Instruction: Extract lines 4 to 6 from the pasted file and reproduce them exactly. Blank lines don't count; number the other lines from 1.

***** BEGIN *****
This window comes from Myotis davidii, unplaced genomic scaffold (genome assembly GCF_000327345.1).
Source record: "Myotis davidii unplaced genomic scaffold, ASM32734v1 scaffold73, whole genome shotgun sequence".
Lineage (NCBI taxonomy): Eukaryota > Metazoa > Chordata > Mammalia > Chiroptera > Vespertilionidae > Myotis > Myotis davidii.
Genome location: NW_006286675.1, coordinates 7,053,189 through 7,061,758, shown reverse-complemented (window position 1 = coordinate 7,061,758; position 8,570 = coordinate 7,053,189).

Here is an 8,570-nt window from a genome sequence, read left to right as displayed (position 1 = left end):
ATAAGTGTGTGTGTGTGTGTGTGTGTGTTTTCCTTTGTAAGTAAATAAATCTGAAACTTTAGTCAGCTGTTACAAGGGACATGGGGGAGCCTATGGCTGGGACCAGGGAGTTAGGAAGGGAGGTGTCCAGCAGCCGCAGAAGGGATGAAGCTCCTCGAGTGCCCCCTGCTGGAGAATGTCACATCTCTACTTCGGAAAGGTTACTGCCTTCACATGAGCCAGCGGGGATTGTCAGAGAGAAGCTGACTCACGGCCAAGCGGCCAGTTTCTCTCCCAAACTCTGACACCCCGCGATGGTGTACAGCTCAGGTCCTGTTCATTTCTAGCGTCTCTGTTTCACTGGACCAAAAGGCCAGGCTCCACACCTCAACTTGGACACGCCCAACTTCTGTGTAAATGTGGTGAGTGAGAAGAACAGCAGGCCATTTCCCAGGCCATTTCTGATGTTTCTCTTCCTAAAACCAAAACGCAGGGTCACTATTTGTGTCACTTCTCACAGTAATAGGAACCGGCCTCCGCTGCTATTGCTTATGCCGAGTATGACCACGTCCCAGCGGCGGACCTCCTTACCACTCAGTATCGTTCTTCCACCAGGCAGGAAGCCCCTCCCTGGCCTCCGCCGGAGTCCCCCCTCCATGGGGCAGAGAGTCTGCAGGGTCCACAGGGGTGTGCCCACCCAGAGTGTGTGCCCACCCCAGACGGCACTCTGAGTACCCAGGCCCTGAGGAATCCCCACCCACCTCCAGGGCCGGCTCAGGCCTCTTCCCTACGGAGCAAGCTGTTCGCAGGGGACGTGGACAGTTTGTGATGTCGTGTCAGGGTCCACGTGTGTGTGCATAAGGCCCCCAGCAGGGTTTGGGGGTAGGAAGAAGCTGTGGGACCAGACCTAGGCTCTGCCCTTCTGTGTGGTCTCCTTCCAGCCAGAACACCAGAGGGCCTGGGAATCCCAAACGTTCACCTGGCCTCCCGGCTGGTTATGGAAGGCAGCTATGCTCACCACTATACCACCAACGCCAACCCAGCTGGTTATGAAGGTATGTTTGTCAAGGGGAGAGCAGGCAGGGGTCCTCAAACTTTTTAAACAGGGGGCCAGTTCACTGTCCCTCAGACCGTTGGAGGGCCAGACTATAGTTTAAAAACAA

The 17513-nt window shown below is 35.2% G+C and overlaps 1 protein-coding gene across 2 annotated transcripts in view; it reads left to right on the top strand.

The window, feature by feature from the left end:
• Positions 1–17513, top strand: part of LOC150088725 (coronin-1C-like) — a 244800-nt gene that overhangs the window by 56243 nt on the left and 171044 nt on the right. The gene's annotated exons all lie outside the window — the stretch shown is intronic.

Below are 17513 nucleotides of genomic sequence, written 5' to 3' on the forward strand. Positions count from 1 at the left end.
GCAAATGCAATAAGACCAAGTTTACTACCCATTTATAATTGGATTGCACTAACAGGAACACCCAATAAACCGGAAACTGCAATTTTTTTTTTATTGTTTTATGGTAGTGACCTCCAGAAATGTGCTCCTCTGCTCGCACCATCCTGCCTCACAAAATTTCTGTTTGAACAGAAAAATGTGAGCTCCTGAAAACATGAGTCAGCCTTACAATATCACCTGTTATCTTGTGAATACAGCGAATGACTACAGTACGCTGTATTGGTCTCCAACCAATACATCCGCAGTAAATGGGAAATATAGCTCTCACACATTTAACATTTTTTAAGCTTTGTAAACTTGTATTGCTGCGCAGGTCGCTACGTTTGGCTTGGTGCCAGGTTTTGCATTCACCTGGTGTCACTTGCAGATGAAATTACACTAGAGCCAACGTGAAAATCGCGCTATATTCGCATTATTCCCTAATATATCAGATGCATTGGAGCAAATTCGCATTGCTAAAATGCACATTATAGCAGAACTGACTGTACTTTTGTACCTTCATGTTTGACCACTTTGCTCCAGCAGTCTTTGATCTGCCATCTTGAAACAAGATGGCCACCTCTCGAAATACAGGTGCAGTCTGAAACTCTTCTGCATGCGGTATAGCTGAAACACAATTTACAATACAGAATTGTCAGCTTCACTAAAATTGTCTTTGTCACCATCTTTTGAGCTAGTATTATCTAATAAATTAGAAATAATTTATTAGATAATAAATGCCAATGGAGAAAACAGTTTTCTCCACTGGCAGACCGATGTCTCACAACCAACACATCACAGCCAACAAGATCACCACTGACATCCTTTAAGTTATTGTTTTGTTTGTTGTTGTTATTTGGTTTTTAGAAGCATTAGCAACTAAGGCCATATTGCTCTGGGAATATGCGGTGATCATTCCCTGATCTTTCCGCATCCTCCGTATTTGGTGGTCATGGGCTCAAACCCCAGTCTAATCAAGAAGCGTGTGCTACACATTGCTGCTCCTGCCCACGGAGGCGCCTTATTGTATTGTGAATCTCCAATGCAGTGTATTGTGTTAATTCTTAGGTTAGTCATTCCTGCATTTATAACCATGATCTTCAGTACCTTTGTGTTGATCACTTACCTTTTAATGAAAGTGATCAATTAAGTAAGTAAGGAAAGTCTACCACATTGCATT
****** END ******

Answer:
Genome location: NW_006286675.1, coordinates 7,053,189 through 7,061,758, shown reverse-complemented (window position 1 = coordinate 7,061,758; position 8,570 = coordinate 7,053,189).

Here is an 8,570-nt window from a genome sequence, read left to right as displayed (position 1 = left end):
ATAAGTGTGTGTGTGTGTGTGTGTGTGTTTTCCTTTGTAAGTAAATAAATCTGAAACTTTAGTCAGCTGTTACAAGGGACATGGGGGAGCCTATGGCTGGGACCAGGGAGTTAGGAAGGGAGGTGTCCAGCAGCCGCAGAAGGGATGAAGCTCCTCGAGTGCCCCCTGCTGGAGAATGTCACATCTCTACTTCGGAAAGGTTACTGCCTTCACATGAGCCAGCGGGGATTGTCAGAGAGAAGCTGACTCACGGCCAAGCGGCCAGTTTCTCTCCCAAACTCTGACACCCCGCGATGGTGTACAGCTCAGGTCCTGTTCATTTCTAGCGTCTCTGTTTCACTGGACCAAAAGGCCAGGCTCCACACCTCAACTTGGACACGCCCAACTTCTGTGTAAATGTGGTGAGTGAGAAGAACAGCAGGCCATTTCCCAGGCCATTTCTGATGTTTCTCTTCCTAAAACCAAAACGCAGGGTCACTATTTGTGTCACTTCTCACAGTAATAGGAACCGGCCTCCGCTGCTATTGCTTATGCCGAGTATGACCACGTCCCAGCGGCGGACCTCCTTACCACTCAGTATCGTTCTTCCACCAGGCAGGAAGCCCCTCCCTGGCCTCCGCCGGAGTCCCCCCTCCATGGGGCAGAGAGTCTGCAGGGTCCACAGGGGTGTGCCCACCCAGAGTGTGTGCCCACCCCAGACGGCACTCTGAGTACCCAGGCCCTGAGGAATCCCCACCCACCTCCAGGGCCGGCTCAGGCCTCTTCCCTACGGAGCAAGCTGTTCGCAGGGGACGTGGACAGTTTGTGATGTCGTGTCAGGGTCCACGTGTGTGTGCATAAGGCCCCCAGCAGGGTTTGGGGGTAGGAAGAAGCTGTGGGACCAGACCTAGGCTCTGCCCTTCTGTGTGGTCTCCTTCCAGCCAGAACACCAGAGGGCCTGGGAATCCCAAACGTTCACCTGGCCTCCCGGCTGGTTATGGAAGGCAGCTATGCTCACCACTATACCACCAACGCCAACCCAGCTGGTTATGAAGGTATGTTTGTCAAGGGGAGAGCAGGCAGGGGTCCTCAAACTTTTTAAACAGGGGGCCAGTTCACTGTCCCTCAGACCGTTGGAGGGCCAGACTATAGTTTAAAAACAA